On December 16, 2011, the ALJ issued a decision that was unfavorable to Plaintiff [AR at 27-44]. Appeals Council denied Plaintiff's request for review. Therefore, the Plaintiff's appeal is now eligible for review by this Court pursuant to 42 U.S.C. § 405(g).

At the time of the hearing, Plaintiff was 35 years old, had a 9th grade education, and had previously worked as a shelfstocker, water damage technician, and dishwasher, among other things. [AR at 52-54, 195-199, 208]. Plaintiff alleged that he became disabled on February 11, 2010, due to depression, anxiety, and back and neck pain. [AR at 187-194, 209-215, 285-296, 382-390]. Following the hearing, the ALJ determined that Plaintiff is capable of performing light work, and, thus, is not disabled under the Social Security Act. [AR at 27-40]. Specifically, considering Plaintiff's "age, education, work experience, and residual functional capacity, " the ALJ concluded that there are a number of jobs that "exist in significant numbers in the national economy" that Plaintiff can perform. [AR at 38].

II.

Pursuant to 42 U.S.C. § 405(g), this Court reviews this administrative decision to determine "whether the Commissioner's decision is supported by substantial evidence and was made pursuant to proper legal standards." Louden v. Comm'r of Soc. Sec., 507 F.Appx. 497, 498 (6th Cir. 2012)(internal quotation marks and citation omitted). "Substantial evidence" is "such relevant evidence as a reasonable mind might accept as adequate to support a conclusion." Brooks v. Comm'r of Soc. Sec., 531 F.Appx. 636, 641 (6th Cir. 2013) (quoting Richardson v. Perales, 402 U.S. 389, 401 (1971)) (internal quotation marks omitted). In other words, as long as an administrative decision is supported by "substantial evidence, " this Court must affirm, regardless of whether there is evidence in the record to "support a different conclusion." Lindsley v. Comm'r of Soc. Sec., 560 F.3d 601, 604-05 (6th Cir. 2009) (citing Felisky v. Bowen, 35 F.3d 1027, 1035 (6th Cir. 1994)) (internal quotation marks omitted) ("administrative findings are not subject to reversal merely because substantial evidence exists in the record to support a different conclusion").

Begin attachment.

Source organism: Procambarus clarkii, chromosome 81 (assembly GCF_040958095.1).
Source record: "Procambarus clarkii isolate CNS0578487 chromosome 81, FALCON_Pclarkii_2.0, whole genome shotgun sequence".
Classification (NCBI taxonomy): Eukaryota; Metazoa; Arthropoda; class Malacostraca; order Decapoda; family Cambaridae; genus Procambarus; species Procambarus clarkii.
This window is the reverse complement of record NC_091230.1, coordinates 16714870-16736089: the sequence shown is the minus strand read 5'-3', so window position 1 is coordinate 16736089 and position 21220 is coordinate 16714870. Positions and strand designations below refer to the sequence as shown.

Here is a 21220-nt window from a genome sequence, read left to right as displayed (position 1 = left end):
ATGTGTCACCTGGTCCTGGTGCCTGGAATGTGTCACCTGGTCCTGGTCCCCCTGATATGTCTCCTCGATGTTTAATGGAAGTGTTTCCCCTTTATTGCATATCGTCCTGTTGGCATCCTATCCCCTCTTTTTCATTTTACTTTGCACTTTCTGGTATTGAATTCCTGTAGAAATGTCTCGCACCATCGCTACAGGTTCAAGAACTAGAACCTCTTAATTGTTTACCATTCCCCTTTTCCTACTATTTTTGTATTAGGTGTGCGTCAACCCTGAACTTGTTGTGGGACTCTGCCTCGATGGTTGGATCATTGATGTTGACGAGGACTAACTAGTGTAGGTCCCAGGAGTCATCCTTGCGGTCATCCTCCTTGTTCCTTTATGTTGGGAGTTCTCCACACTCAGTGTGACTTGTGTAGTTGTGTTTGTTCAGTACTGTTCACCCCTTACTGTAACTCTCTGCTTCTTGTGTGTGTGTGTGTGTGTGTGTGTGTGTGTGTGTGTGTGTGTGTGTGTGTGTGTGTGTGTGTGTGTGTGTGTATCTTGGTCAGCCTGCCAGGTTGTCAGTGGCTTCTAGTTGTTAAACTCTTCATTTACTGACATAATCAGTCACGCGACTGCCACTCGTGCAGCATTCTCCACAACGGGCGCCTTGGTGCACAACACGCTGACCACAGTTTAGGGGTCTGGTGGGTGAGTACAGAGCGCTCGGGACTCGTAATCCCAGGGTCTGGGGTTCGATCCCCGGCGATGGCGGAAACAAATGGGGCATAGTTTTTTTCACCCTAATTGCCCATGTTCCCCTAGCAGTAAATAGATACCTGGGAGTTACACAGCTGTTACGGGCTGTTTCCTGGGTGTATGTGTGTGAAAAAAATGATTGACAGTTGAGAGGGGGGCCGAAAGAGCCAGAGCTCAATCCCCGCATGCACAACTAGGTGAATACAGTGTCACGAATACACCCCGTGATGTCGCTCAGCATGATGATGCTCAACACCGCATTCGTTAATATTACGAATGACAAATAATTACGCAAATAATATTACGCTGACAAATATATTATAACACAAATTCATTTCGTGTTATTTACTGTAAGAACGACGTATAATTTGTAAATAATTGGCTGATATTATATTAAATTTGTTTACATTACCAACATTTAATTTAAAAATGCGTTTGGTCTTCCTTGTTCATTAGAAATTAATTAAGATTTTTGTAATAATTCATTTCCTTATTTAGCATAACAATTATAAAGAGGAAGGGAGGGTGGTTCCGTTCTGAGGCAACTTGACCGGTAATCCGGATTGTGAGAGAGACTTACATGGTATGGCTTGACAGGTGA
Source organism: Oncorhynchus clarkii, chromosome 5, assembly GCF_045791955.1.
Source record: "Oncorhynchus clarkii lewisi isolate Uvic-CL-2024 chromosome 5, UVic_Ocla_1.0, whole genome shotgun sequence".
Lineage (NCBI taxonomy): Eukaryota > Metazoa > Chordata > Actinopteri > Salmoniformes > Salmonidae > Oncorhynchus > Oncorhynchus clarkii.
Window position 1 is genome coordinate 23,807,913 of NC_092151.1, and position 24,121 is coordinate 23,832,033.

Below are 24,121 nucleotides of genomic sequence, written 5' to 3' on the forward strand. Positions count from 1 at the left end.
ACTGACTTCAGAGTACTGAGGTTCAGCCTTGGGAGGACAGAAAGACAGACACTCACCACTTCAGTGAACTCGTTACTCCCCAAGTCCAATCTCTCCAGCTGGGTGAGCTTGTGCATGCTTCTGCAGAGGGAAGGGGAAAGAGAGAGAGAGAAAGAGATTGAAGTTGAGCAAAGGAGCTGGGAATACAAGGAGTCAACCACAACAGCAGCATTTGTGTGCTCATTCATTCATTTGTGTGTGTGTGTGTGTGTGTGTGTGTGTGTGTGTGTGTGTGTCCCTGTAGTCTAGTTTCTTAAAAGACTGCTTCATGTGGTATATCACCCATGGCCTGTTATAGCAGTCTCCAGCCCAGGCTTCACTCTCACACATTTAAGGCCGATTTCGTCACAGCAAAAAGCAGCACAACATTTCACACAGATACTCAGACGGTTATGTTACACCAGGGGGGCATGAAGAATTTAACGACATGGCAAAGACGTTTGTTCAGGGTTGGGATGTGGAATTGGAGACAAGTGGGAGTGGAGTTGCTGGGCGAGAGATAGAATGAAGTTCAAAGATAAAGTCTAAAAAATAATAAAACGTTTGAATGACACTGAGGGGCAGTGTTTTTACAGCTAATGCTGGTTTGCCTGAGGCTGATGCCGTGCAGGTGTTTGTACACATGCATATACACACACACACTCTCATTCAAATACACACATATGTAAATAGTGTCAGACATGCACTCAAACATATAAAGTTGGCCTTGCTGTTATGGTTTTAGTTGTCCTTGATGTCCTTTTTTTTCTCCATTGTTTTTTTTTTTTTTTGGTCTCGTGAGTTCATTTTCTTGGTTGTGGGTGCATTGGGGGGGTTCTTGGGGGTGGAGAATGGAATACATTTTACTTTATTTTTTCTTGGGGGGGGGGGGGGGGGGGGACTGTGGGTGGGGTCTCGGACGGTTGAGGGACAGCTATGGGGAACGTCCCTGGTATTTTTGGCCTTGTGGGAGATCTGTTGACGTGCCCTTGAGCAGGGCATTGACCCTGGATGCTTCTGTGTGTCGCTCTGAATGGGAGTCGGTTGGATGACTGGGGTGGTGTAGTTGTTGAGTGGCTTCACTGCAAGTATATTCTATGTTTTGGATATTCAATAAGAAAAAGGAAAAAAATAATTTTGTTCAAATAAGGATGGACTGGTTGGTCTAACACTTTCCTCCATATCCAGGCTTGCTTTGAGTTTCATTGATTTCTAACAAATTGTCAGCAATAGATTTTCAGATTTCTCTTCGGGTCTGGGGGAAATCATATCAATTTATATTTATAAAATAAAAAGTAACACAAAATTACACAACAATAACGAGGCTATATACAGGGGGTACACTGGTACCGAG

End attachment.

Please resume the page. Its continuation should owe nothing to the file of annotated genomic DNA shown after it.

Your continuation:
III.

Plaintiff argues that the ALJ made two errors: (1) "[t]he ALJ gave insufficient weight to consultative examiner Dr. Ellen Yass-Reed's opinion, " and (2) "[t]he ALJ improperly found that Plaintiff's inability to afford mental health treatment indicated his impairments were not very limiting." [Pl.'s Mot. at 7, 9].